Mass poetry names new chief
Daniel Johnson thinks there’s a sea change happening in the world of poetry right now after a recent National Endowment of the Arts study showed the number of US readers has almost doubled to 28 million people in the past five years.
And he’s happy to be riding that wave as new executive director of Mass Poetry.
Johnson, a poet himself (his collection “How To Catch a Falling Knife’’ came out in 2010 from Alice James Books), was the founding executive director for 826 Boston and worked there for almost 10 years.
NEA officials hypothesized social media might be a contributing factor in the rise, but Johnson has his own theories. “Poetry,’’ he says, “is portable; it’s projectable; it fits on a phone. And with the muddying of the national dialogue and discourse, people are looking for something that honors language.”
Johnson says he would like to find some fresh ideas for the annual Mass Poetry Festival and new ways of exposing people to poetry. Other cities, he notes, have painted lines on rooftops for airplanes or in restrooms. “It’s exciting to me when poetry is presented in surprising and unexpected ways.”
He’s also excited about the possibility of a new Narrative Arts Center in the Seaport. The group made up of Mass Poetry, Grub Street, and the Harvard Bookstore is one of four finalists being considered for reduced-rate, civic-cultural space by the City and the developer of Fifty Liberty, the condominium tower that would house the winning project. The final decision will be made this fall.
Nantucket bookstore turns 50
Mitchell’s Book Corner sits at the top of Main Street on Nantucket. It’s a tight squeeze of a place, creaking with history, a place where you can sense the benevolent bibliophilic ghosts wandering among the shelves. On June 28, the bookstore celebrates its 50th anniversary. Its current owner, Wendy Hudson, is a major player in the local literary scene. Besides Mitchell’s she’s also the proprietor of the tiny downtown’s other bookshop, Nantucket Bookworks, and founder of the island’s annual book festival, which took place last weekend. On Mitchell’s 50th birthday, there will be a celebration at the store with giveaways, book signings, food, drink, and general book-related merriment.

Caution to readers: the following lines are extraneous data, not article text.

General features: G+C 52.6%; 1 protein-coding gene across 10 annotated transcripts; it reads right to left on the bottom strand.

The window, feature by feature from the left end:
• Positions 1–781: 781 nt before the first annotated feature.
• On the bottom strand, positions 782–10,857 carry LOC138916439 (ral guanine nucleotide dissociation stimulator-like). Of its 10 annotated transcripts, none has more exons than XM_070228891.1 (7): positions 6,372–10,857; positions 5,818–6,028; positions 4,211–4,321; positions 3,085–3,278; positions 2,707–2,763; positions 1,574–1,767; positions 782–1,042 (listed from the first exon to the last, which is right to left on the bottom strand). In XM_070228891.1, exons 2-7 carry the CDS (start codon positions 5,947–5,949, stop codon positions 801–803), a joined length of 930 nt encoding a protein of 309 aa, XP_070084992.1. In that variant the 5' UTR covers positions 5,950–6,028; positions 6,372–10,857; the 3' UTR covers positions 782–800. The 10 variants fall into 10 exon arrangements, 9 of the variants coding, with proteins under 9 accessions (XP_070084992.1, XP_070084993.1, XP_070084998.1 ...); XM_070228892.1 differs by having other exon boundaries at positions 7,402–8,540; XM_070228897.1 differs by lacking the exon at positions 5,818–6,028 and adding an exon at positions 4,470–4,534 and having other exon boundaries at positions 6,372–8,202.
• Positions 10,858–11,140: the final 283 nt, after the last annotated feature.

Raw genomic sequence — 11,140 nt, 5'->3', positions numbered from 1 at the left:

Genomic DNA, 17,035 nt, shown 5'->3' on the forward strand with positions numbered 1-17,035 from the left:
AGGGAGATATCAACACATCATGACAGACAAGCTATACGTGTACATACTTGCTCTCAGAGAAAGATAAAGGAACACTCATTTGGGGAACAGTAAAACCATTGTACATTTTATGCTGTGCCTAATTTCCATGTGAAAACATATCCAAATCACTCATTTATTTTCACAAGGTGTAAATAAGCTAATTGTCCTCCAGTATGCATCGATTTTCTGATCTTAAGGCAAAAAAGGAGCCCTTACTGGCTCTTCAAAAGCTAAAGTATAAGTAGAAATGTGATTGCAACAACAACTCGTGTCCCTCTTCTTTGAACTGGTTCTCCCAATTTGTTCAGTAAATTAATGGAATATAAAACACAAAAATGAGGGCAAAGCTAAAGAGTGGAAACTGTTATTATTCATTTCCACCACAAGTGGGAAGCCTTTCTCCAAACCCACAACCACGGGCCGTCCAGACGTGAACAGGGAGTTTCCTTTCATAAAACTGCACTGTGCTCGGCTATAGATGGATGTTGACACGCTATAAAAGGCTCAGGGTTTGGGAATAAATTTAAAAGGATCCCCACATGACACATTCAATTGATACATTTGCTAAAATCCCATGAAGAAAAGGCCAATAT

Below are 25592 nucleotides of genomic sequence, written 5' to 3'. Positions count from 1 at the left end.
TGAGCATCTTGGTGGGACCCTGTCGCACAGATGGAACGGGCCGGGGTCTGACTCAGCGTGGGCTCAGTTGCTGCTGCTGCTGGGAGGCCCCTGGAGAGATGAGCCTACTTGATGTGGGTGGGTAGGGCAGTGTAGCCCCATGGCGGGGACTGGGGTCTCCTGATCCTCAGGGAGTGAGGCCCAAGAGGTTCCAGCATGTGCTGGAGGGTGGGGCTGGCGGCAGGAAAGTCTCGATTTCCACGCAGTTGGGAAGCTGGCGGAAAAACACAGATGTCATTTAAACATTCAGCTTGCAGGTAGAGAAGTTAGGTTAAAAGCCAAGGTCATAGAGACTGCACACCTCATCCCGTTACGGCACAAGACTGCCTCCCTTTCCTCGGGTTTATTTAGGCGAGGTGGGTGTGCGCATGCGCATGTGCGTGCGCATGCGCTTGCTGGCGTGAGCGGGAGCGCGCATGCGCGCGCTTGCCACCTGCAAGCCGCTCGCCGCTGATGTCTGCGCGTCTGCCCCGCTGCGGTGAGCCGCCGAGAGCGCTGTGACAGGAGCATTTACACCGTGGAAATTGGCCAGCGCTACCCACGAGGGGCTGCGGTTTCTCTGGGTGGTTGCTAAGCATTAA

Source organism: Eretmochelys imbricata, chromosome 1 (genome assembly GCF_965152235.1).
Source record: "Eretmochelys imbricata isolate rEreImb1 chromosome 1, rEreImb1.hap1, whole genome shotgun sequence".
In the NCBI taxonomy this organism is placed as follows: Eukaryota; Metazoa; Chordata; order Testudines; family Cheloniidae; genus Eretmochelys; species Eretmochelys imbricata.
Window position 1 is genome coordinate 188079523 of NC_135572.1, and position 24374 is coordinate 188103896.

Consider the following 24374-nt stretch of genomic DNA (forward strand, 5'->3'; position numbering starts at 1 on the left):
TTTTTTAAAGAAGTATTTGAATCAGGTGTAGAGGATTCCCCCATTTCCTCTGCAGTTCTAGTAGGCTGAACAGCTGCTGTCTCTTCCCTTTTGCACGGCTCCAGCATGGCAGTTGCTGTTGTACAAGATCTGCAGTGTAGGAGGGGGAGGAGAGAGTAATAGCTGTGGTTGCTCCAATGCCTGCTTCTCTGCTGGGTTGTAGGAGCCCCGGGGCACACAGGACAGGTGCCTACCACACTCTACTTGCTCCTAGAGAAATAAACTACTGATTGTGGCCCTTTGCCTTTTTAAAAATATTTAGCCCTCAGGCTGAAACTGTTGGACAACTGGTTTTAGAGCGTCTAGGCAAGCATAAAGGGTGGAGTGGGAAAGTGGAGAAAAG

Boston and civil rights in the post-Civil War era
Millington Bergeson-Lockwood’s new book, “Race Over Party: Black Politics and Partisanship in Late Nineteenth-Century Boston,’’ out last month from the University of North Carolina Press, looks at a moment in Boston and in African-American history that has had reverberations into the 20th and 21st centuries, helping shape the civil rights movement, and echoing into current-day activism. Bergeson-Lockwood argues that Boston was a crucial spot in the post-Civil War era battle over black partisanship. Activists here developed the notion that blacks should rethink their traditional party loyalties and support only those candidates whose interests and policies aligned with their own, regardless of affiliation. The cultivation of independent thought and political-organizing skills would keep minority activists in good stead for generations.
“The Cost of Living: A Working Autobiography’’ by Deborah Levy (Bloomsbury)
“Early Work’’by Andrew Martin (Farrar, Straus and Giroux)
“A Terrible Country’’ by Keith Gessen (Viking)
Pick of the week
Shuchi Saraswat at the Brookline Booksmith recommends “The Faraway Nearby’’ by Rebecca Solnit (Penguin): “Recently someone asked me which woman leader I most admired and I almost instantly answered with Rebecca Solnit. She’s passionately devoted to her causes — look up her writings on the Google bus and ‘mansplaining’ — and she has written over a dozen books about such a wide range of topics that her books are shelved in at least four different sections of our store. This memoir is the first book of hers that I read, sparking an obsession with all things Solnit and all things Iceland.”
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